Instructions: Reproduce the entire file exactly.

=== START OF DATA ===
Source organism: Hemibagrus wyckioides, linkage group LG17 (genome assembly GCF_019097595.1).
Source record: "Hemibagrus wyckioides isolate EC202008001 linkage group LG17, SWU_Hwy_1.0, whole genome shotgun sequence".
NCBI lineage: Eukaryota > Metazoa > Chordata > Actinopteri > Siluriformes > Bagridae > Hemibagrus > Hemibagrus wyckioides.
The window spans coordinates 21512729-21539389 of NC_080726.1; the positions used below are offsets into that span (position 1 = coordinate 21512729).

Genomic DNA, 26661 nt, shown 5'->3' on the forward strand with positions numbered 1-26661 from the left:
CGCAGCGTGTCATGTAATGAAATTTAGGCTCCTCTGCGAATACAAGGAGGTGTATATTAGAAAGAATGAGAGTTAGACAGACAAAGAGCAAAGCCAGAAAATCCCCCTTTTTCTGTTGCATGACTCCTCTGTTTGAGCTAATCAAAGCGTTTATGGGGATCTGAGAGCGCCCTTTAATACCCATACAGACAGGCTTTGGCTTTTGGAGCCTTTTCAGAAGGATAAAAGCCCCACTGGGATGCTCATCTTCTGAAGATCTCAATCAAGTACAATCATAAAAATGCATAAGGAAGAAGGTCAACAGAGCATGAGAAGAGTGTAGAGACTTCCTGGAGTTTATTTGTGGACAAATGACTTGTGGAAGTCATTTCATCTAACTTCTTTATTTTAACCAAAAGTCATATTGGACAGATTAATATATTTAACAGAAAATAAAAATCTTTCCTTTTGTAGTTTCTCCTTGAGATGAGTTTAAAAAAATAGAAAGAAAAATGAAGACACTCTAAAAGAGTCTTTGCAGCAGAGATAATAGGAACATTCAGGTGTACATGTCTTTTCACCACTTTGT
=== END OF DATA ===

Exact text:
Source organism: Hemibagrus wyckioides, linkage group LG17 (genome assembly GCF_019097595.1).
Source record: "Hemibagrus wyckioides isolate EC202008001 linkage group LG17, SWU_Hwy_1.0, whole genome shotgun sequence".
NCBI lineage: Eukaryota > Metazoa > Chordata > Actinopteri > Siluriformes > Bagridae > Hemibagrus > Hemibagrus wyckioides.
The window spans coordinates 21512729-21539389 of NC_080726.1; the positions used below are offsets into that span (position 1 = coordinate 21512729).

Genomic DNA, 26661 nt, shown 5'->3' on the forward strand with positions numbered 1-26661 from the left:
CGCAGCGTGTCATGTAATGAAATTTAGGCTCCTCTGCGAATACAAGGAGGTGTATATTAGAAAGAATGAGAGTTAGACAGACAAAGAGCAAAGCCAGAAAATCCCCCTTTTTCTGTTGCATGACTCCTCTGTTTGAGCTAATCAAAGCGTTTATGGGGATCTGAGAGCGCCCTTTAATACCCATACAGACAGGCTTTGGCTTTTGGAGCCTTTTCAGAAGGATAAAAGCCCCACTGGGATGCTCATCTTCTGAAGATCTCAATCAAGTACAATCATAAAAATGCATAAGGAAGAAGGTCAACAGAGCATGAGAAGAGTGTAGAGACTTCCTGGAGTTTATTTGTGGACAAATGACTTGTGGAAGTCATTTCATCTAACTTCTTTATTTTAACCAAAAGTCATATTGGACAGATTAATATATTTAACAGAAAATAAAAATCTTTCCTTTTGTAGTTTCTCCTTGAGATGAGTTTAAAAAAATAGAAAGAAAAATGAAGACACTCTAAAAGAGTCTTTGCAGCAGAGATAATAGGAACATTCAGGTGTACATGTCTTTTCACCACTTTGT